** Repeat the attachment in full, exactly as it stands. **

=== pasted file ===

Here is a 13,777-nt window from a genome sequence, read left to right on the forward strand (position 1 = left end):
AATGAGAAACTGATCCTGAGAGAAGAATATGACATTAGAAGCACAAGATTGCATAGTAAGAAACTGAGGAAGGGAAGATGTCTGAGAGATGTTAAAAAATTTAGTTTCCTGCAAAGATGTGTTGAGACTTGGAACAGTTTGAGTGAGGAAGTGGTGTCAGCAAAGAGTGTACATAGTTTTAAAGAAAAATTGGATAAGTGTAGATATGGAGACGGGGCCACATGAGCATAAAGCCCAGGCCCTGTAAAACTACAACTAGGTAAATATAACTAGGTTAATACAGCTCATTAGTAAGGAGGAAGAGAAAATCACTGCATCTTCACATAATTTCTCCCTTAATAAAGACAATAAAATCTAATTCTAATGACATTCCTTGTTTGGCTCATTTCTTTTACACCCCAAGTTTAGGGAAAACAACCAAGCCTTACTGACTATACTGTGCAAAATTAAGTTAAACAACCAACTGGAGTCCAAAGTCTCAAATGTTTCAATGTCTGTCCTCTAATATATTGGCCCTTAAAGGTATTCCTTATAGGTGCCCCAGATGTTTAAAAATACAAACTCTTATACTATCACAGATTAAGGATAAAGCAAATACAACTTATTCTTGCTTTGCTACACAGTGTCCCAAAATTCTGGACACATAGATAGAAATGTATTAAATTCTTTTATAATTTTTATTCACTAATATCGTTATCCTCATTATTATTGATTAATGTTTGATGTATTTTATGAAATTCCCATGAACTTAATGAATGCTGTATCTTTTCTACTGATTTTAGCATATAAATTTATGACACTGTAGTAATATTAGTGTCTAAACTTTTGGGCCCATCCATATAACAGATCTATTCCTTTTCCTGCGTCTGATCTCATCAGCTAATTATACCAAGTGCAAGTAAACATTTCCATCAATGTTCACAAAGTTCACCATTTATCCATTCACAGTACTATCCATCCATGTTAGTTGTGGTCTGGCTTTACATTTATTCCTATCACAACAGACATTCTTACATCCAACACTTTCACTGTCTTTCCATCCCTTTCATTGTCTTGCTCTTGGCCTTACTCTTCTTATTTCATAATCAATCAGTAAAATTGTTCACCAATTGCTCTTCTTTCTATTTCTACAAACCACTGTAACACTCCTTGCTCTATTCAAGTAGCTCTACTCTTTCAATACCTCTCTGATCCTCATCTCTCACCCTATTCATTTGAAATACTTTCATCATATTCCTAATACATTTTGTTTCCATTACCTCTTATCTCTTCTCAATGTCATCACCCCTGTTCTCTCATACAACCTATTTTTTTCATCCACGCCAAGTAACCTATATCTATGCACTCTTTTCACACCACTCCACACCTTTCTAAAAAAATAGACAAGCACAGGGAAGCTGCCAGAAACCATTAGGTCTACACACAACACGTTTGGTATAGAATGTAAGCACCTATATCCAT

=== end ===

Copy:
Here is a 13,777-nt window from a genome sequence, read left to right on the forward strand (position 1 = left end):
AATGAGAAACTGATCCTGAGAGAAGAATATGACATTAGAAGCACAAGATTGCATAGTAAGAAACTGAGGAAGGGAAGATGTCTGAGAGATGTTAAAAAATTTAGTTTCCTGCAAAGATGTGTTGAGACTTGGAACAGTTTGAGTGAGGAAGTGGTGTCAGCAAAGAGTGTACATAGTTTTAAAGAAAAATTGGATAAGTGTAGATATGGAGACGGGGCCACATGAGCATAAAGCCCAGGCCCTGTAAAACTACAACTAGGTAAATATAACTAGGTTAATACAGCTCATTAGTAAGGAGGAAGAGAAAATCACTGCATCTTCACATAATTTCTCCCTTAATAAAGACAATAAAATCTAATTCTAATGACATTCCTTGTTTGGCTCATTTCTTTTACACCCCAAGTTTAGGGAAAACAACCAAGCCTTACTGACTATACTGTGCAAAATTAAGTTAAACAACCAACTGGAGTCCAAAGTCTCAAATGTTTCAATGTCTGTCCTCTAATATATTGGCCCTTAAAGGTATTCCTTATAGGTGCCCCAGATGTTTAAAAATACAAACTCTTATACTATCACAGATTAAGGATAAAGCAAATACAACTTATTCTTGCTTTGCTACACAGTGTCCCAAAATTCTGGACACATAGATAGAAATGTATTAAATTCTTTTATAATTTTTATTCACTAATATCGTTATCCTCATTATTATTGATTAATGTTTGATGTATTTTATGAAATTCCCATGAACTTAATGAATGCTGTATCTTTTCTACTGATTTTAGCATATAAATTTATGACACTGTAGTAATATTAGTGTCTAAACTTTTGGGCCCATCCATATAACAGATCTATTCCTTTTCCTGCGTCTGATCTCATCAGCTAATTATACCAAGTGCAAGTAAACATTTCCATCAATGTTCACAAAGTTCACCATTTATCCATTCACAGTACTATCCATCCATGTTAGTTGTGGTCTGGCTTTACATTTATTCCTATCACAACAGACATTCTTACATCCAACACTTTCACTGTCTTTCCATCCCTTTCATTGTCTTGCTCTTGGCCTTACTCTTCTTATTTCATAATCAATCAGTAAAATTGTTCACCAATTGCTCTTCTTTCTATTTCTACAAACCACTGTAACACTCCTTGCTCTATTCAAGTAGCTCTACTCTTTCAATACCTCTCTGATCCTCATCTCTCACCCTATTCATTTGAAATACTTTCATCATATTCCTAATACATTTTGTTTCCATTACCTCTTATCTCTTCTCAATGTCATCACCCCTGTTCTCTCATACAACCTATTTTTTTCATCCACGCCAAGTAACCTATATCTATGCACTCTTTTCACACCACTCCACACCTTTCTAAAAAAATAGACAAGCACAGGGAAGCTGCCAGAAACCATTAGGTCTACACACAACACGTTTGGTATAGAATGTAAGCACCTATATCCAT